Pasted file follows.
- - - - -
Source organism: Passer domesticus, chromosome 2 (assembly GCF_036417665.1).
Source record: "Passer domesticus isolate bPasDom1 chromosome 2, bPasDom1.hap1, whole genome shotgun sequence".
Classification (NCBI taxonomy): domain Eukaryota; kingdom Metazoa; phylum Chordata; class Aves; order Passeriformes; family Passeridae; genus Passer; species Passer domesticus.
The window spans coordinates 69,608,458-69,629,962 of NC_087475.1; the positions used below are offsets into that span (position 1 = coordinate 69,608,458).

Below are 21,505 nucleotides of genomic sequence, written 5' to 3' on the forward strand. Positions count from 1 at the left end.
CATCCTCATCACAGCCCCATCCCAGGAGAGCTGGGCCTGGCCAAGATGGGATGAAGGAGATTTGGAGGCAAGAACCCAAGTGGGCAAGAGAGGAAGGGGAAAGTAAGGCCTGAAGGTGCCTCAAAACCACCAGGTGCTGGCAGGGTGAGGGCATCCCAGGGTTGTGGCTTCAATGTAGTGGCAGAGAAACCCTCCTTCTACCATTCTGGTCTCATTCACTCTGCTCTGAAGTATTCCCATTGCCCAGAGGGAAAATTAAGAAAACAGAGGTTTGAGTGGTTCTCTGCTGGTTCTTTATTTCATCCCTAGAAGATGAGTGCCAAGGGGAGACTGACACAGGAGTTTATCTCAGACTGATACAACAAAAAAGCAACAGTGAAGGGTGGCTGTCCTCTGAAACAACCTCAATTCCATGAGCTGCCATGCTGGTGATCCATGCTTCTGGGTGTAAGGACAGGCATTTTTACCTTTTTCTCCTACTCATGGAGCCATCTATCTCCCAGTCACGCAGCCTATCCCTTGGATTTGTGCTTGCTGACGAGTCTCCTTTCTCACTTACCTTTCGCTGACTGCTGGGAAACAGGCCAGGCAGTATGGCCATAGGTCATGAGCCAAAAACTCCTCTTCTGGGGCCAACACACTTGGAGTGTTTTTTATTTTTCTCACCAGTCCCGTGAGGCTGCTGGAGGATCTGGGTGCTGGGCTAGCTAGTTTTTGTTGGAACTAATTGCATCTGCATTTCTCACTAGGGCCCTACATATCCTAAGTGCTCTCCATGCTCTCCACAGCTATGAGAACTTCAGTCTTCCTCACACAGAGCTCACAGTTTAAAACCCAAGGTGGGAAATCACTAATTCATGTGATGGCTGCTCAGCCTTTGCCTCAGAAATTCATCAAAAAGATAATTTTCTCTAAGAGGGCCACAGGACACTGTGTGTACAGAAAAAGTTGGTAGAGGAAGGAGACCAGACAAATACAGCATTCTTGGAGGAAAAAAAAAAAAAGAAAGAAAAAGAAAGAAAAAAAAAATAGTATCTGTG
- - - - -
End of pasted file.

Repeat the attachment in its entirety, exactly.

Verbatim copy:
Source organism: Passer domesticus, chromosome 2 (assembly GCF_036417665.1).
Source record: "Passer domesticus isolate bPasDom1 chromosome 2, bPasDom1.hap1, whole genome shotgun sequence".
Classification (NCBI taxonomy): domain Eukaryota; kingdom Metazoa; phylum Chordata; class Aves; order Passeriformes; family Passeridae; genus Passer; species Passer domesticus.
The window spans coordinates 69,608,458-69,629,962 of NC_087475.1; the positions used below are offsets into that span (position 1 = coordinate 69,608,458).

Below are 21,505 nucleotides of genomic sequence, written 5' to 3' on the forward strand. Positions count from 1 at the left end.
CATCCTCATCACAGCCCCATCCCAGGAGAGCTGGGCCTGGCCAAGATGGGATGAAGGAGATTTGGAGGCAAGAACCCAAGTGGGCAAGAGAGGAAGGGGAAAGTAAGGCCTGAAGGTGCCTCAAAACCACCAGGTGCTGGCAGGGTGAGGGCATCCCAGGGTTGTGGCTTCAATGTAGTGGCAGAGAAACCCTCCTTCTACCATTCTGGTCTCATTCACTCTGCTCTGAAGTATTCCCATTGCCCAGAGGGAAAATTAAGAAAACAGAGGTTTGAGTGGTTCTCTGCTGGTTCTTTATTTCATCCCTAGAAGATGAGTGCCAAGGGGAGACTGACACAGGAGTTTATCTCAGACTGATACAACAAAAAAGCAACAGTGAAGGGTGGCTGTCCTCTGAAACAACCTCAATTCCATGAGCTGCCATGCTGGTGATCCATGCTTCTGGGTGTAAGGACAGGCATTTTTACCTTTTTCTCCTACTCATGGAGCCATCTATCTCCCAGTCACGCAGCCTATCCCTTGGATTTGTGCTTGCTGACGAGTCTCCTTTCTCACTTACCTTTCGCTGACTGCTGGGAAACAGGCCAGGCAGTATGGCCATAGGTCATGAGCCAAAAACTCCTCTTCTGGGGCCAACACACTTGGAGTGTTTTTTATTTTTCTCACCAGTCCCGTGAGGCTGCTGGAGGATCTGGGTGCTGGGCTAGCTAGTTTTTGTTGGAACTAATTGCATCTGCATTTCTCACTAGGGCCCTACATATCCTAAGTGCTCTCCATGCTCTCCACAGCTATGAGAACTTCAGTCTTCCTCACACAGAGCTCACAGTTTAAAACCCAAGGTGGGAAATCACTAATTCATGTGATGGCTGCTCAGCCTTTGCCTCAGAAATTCATCAAAAAGATAATTTTCTCTAAGAGGGCCACAGGACACTGTGTGTACAGAAAAAGTTGGTAGAGGAAGGAGACCAGACAAATACAGCATTCTTGGAGGAAAAAAAAAAAAAGAAAGAAAAAGAAAGAAAAAAAAAATAGTATCTGTG